United Nations Road Safety Week campaign appeals to NZ drivers to save kids’ lives

Communities across New Zealand will be marching for kids’ safety as part of UN Global Road Safety Week 2015 (4-10 May), to help #SaveKidsLives and prevent children and young people being killed and injured on NZ roads.

Every year more than 19 children are killed and 270 are hospitalised after a road crash in New Zealand, and around the world more than 500 children are killed every day as a result of road traffic crashes [1].

To mark Road Safety Week, Brake, the road safety charity, Safekids Aotearoa, NZ Police, NZ Transport Agency, Auckland Transport and other road safety agencies are calling on everyone to #SaveKidsLives. Road Safety Week is kindly sponsored by QBE Insurance.

The Week will be officially launched by Giant Walks organised by Brake, the road safety charity and kids at schools and kindergartens across New Zealand, with children holding banners reminding drivers to look out for kids and slow down. (See police speeding enforcement figures and speed facts below.)

At a national launch on Monday 4 May in Auckland, at one of the Giant Walk locations, Brake and Safekids Aotearoa will be inviting organisations and MPs to sign the UN Declaration on Child Road Safety. Launches are also taking place in Wellington, Hastings and Christchurch. (See details of the national launch below and for all other launch details contact Brake.)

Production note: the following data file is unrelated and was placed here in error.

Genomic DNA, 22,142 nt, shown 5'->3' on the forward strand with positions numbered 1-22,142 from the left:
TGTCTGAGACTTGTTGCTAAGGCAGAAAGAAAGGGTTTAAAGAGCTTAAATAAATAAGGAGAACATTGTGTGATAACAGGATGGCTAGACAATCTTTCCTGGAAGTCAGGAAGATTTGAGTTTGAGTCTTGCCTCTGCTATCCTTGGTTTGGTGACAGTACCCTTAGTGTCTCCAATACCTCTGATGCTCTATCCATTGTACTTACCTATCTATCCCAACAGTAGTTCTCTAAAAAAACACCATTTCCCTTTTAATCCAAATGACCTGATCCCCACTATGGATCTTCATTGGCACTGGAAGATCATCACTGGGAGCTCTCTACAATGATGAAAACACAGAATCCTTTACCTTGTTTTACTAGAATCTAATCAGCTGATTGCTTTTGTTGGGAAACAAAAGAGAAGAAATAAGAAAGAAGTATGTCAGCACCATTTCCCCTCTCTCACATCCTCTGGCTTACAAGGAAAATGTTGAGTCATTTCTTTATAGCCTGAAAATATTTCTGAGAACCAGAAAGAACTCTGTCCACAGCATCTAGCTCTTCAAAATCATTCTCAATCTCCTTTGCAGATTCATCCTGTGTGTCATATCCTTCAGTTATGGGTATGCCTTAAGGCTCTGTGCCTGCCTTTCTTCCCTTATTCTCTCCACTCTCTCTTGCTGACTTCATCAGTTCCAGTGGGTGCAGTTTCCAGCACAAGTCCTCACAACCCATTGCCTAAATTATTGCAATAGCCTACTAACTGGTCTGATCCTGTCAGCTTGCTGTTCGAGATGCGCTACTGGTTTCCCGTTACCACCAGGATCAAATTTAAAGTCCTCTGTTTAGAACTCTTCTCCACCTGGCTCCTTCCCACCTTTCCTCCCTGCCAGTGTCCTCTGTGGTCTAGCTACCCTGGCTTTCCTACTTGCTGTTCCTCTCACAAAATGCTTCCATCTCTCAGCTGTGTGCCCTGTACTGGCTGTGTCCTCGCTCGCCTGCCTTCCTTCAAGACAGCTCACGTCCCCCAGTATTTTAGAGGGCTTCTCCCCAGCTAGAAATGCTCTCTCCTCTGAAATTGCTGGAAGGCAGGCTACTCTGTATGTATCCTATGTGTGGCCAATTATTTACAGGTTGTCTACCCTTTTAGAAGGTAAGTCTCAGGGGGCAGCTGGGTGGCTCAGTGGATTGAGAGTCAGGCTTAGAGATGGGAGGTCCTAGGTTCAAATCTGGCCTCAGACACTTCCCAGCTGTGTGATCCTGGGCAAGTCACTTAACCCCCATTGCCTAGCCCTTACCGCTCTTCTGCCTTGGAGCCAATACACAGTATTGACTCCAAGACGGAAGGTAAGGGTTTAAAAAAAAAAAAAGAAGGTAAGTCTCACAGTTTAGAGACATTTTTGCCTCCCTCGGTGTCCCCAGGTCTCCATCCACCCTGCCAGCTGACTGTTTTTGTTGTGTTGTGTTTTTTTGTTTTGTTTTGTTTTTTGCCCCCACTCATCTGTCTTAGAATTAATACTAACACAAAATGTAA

During the Week, Brake will also be demonstrating the devastating consequences of crashes involving children and young people through the launch of Living Memories, a ground-breaking campaign that tells the stories of young lives cut short by preventable road crashes. The project imagines what they would look like today if they had lived. Living Memories is at www.livingmemories.org.nz (website goes live Sunday 3 May).

Across New Zealand more than 700 schools, kindergartens, companies and communities are getting involved in the week by running a Giant Walk or other awareness-raising events to get the message across about the horror of road crashes and the part we can all play in making communities safer.

This is the fourth Road Safety Week New Zealand and the third UN Global Road Safety Week. Figures show that in New Zealand:

  • Every month almost a classroom of children (23) are hospitalised with serious injuries [2].
  • 72 children aged 0-14 on foot and bicycle were killed or hospitalised from crashes in 2013 [3].
  • Nearly a quarter (23%) of cyclists killed or injured in motor vehicle crashes are aged 10-19 years old [4].

Police enforcement figures also show the number of speeding offences near schools:

  • In 2014, there were over 7,500 officer issued speed notices, and almost 130,000 speed camera notices for speed offences near schools. They accounted for 13% of all speed notices [5]
  • In 2013, speeding was a contributing factor in 74 fatal crashes and 305 serious injury crashes, resulting in 83 deaths and 421 serious injuries [6]
  • The total social cost of crashes involving drivers speeding in 2013 was about $678 million, approximately 22% of the social cost for all injury crashes that year [6]

Members of the public can show their support for Road Safety Week by: